5. Study Limitations

Limitations inherent to retrospective data analysis are applicable to our study. The primary data source for our study is a composite UNOS database from more than 150 US transplantation centers. Completeness of all data fields is wanted and is not always available in the database. However, its merit lies in the fact that large, pooled data from different transplant centers eliminate biases associated with individual center practices. Thus, certain generalizations can be made of the results with regard to practicality of its usage and reproducibility. Since our focus was on the characteristics of CPR donors only, this limited the study population to 11% of the total donor pool, thus eliminating a majority of donors from our analysis. Since CPR donors comprise a potential group of underutilized heart donors, we felt it is important that we focus on this small but important group of donor hearts. We used the large UNOS database to help define donor characteristics that were associated with heart procurement for transplantation with the hope that in future at least CPR donor hearts with similar characteristics would be utilized more frequently for transplantations. Accepting a heart from an extended criteria donor also depends on the medical condition and acuity of illness of the recipient. The present study has not taken the recipient factors into consideration when defining CPR donor heart utilization. In our previous study of CPR heart donors, we noticed that more CPR donors were matched to recipients with high acuity of illness at transplantation, such as those with status 1A listing, those that were admitted to the hospital at transplantation, and those that were supported in an intensive care unit on life-sustaining support [6]. Despite the higher acuity of illness in the recipients, the use of selected CPR donor hearts did not negatively influence the intermediate or long-term outcomes of heart transplantation. Transplantation center practices do change over time with changes in leadership, philosophy, and patient population. We did not study the temporal changes in CPR donor heart utilization over time for each transplant region, or for each transplant center. With over 150 transplantation centers in 11 UNOS regions, we feel that 15 years of temporal data would be both cluttered in presentation and not very meaningful to the reader.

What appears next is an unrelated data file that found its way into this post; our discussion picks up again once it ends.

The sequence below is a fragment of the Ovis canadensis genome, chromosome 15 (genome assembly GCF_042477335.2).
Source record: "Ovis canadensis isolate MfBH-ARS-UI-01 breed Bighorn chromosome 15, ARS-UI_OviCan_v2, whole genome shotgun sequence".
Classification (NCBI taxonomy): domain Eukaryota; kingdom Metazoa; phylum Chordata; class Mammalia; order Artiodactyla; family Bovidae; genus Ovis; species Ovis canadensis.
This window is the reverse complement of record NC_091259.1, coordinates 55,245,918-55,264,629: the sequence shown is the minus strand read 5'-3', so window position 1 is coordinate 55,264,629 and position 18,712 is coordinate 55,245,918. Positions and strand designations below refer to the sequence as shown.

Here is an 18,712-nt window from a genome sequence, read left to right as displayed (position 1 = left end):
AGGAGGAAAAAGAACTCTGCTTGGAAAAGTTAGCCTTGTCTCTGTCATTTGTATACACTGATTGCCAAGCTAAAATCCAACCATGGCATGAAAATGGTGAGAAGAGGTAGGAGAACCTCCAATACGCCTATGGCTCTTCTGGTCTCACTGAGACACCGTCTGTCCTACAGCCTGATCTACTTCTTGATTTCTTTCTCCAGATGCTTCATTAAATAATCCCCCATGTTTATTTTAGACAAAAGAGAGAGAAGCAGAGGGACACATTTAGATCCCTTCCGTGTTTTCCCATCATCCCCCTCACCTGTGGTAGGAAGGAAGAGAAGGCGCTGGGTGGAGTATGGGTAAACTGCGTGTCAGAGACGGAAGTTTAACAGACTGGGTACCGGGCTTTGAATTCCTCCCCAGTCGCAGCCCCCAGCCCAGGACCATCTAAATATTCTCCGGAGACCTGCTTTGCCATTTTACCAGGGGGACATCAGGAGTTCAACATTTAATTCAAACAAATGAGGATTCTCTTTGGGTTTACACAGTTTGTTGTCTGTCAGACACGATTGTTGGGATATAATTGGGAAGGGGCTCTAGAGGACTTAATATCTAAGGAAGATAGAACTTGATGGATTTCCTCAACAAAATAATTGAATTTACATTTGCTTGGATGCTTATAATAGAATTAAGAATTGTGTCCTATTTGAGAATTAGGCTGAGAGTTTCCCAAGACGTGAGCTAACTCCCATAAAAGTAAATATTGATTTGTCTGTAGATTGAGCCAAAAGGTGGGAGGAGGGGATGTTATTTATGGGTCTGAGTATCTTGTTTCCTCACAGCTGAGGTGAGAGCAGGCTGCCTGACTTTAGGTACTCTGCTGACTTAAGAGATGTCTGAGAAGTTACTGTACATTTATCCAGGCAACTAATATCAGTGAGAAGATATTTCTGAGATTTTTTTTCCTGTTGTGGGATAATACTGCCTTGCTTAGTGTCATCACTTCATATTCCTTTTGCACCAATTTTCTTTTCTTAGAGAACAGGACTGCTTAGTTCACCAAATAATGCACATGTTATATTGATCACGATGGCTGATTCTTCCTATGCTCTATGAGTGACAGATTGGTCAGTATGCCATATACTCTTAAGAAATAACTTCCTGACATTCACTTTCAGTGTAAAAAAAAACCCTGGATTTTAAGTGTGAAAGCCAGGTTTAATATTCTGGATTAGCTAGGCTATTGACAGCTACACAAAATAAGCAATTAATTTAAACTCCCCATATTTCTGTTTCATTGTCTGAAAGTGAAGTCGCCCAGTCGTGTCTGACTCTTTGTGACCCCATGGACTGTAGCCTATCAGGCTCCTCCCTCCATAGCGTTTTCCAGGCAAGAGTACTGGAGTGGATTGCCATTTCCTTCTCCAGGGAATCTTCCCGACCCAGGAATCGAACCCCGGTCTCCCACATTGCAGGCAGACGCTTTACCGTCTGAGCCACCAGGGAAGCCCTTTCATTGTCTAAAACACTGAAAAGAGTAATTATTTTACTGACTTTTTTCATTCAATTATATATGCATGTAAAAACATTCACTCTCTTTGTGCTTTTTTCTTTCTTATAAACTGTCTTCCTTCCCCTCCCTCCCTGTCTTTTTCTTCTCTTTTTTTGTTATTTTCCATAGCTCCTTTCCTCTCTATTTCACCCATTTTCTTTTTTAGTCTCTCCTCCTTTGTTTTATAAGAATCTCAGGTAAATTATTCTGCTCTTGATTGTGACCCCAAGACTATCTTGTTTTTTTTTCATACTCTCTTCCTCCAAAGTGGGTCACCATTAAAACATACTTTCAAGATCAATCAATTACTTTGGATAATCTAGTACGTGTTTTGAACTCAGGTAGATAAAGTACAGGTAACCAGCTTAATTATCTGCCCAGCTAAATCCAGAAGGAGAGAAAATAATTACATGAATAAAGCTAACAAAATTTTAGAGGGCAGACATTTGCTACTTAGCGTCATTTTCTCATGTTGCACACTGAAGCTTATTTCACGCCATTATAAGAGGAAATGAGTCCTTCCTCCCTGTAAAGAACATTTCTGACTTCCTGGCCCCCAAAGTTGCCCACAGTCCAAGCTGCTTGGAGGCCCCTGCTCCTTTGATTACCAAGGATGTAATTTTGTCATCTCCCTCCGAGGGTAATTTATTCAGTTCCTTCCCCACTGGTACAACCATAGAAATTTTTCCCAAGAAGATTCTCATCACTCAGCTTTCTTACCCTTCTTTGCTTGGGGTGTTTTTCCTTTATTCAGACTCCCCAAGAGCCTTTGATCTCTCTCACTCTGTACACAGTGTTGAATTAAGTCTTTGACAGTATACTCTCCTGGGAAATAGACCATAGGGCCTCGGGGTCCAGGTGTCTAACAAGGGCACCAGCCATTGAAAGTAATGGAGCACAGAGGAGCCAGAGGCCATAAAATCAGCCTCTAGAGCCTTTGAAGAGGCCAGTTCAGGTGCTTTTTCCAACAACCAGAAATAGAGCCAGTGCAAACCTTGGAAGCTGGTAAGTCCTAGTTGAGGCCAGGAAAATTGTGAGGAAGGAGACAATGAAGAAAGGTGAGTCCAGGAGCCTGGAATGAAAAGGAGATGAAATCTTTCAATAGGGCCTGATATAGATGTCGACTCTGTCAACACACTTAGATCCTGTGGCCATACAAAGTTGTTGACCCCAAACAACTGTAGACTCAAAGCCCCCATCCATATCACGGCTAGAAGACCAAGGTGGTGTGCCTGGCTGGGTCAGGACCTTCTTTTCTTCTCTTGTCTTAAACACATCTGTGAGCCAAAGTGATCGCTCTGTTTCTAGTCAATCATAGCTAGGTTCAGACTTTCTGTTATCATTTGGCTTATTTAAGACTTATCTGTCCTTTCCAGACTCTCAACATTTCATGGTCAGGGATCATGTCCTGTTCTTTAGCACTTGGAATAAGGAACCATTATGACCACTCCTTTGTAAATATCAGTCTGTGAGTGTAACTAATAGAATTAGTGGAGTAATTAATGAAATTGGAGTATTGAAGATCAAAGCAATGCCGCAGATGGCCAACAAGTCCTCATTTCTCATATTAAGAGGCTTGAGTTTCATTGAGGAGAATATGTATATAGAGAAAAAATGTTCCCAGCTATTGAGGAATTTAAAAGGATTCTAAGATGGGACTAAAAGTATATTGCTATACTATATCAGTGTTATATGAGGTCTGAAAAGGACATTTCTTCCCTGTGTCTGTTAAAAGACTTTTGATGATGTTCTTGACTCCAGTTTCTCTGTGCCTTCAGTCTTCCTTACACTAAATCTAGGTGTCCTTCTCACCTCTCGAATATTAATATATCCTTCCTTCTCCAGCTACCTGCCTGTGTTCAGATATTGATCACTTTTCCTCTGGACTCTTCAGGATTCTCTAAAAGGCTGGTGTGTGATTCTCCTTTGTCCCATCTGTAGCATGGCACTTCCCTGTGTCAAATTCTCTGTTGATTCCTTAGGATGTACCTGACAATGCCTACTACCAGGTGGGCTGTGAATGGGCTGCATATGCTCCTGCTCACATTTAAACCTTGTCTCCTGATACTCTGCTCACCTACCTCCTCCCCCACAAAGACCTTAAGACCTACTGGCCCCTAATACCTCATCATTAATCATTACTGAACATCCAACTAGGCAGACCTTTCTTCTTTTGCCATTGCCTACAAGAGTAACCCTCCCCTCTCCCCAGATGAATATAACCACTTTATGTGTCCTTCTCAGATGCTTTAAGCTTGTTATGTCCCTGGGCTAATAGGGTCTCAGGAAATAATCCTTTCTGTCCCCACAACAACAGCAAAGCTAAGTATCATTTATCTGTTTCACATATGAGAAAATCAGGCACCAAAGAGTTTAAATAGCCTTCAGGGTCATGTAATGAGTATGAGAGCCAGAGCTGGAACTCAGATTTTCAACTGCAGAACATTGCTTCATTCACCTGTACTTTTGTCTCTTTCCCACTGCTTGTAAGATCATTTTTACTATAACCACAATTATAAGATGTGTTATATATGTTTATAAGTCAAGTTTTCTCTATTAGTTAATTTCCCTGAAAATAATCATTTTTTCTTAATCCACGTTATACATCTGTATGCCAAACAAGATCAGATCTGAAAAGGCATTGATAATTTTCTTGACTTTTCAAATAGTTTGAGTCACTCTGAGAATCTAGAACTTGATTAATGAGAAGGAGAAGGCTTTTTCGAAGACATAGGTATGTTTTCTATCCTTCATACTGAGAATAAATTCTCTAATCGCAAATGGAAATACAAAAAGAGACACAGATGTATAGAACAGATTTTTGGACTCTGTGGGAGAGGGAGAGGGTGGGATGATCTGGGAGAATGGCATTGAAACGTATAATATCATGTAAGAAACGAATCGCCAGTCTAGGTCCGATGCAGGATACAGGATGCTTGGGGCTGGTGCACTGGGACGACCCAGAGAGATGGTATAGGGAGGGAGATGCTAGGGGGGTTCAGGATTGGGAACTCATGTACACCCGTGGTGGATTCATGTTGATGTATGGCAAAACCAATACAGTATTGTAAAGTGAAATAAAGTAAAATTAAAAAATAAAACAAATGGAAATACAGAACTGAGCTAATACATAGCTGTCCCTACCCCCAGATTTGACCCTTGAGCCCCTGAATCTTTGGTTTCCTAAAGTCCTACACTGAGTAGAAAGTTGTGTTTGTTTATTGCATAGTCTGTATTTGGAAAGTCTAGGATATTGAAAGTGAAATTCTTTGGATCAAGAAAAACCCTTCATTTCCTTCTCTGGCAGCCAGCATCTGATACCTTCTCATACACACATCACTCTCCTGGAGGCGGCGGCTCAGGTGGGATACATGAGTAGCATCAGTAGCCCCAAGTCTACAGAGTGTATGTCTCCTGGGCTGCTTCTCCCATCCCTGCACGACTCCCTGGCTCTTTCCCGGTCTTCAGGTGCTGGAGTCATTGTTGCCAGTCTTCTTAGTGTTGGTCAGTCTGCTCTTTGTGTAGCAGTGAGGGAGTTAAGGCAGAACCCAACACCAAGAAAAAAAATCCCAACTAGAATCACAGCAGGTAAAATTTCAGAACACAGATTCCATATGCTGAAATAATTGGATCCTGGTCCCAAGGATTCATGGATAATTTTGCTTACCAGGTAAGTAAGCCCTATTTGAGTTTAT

6. Conclusions

CPR donors are an expanding group of potential, yet presently underutilized, heart donors. With improvements in onsite resuscitative measures, more patients are regaining spontaneous circulation after CPR. However, if irreversible neurologic damage is sustained, these patients become eligible for organ donation. Though the clinical outcomes from accepting hearts from these donors are comparable, the overall utilization of these donor hearts is only 28.8%. Donor characteristics such as younger age, male gender, absence of hypertension, smoking history, traumatic head injury, and shorter CPR duration are associated with higher heart procurement rates for transplantation. Regional factors do play a role in donor heart selection, but it does not seem to be associated with either recipient wait times or regional transplantation volumes. It is our hope that in the future CPR donor hearts with attributes associated with successful heart procurement for transplantation will not be passed up and that serious efforts will be made to accept these hearts, thus helping patients waiting desperately for transplantation.

Conflict of Interests

The authors declare that there is no conflict of interests regarding the publication of this paper.

Acknowledgments

The authors are indebted to the UNOS for providing the valuable data for analysis. The authors thank Mr. Adam Goodreau for his expert assistance in editing the paper.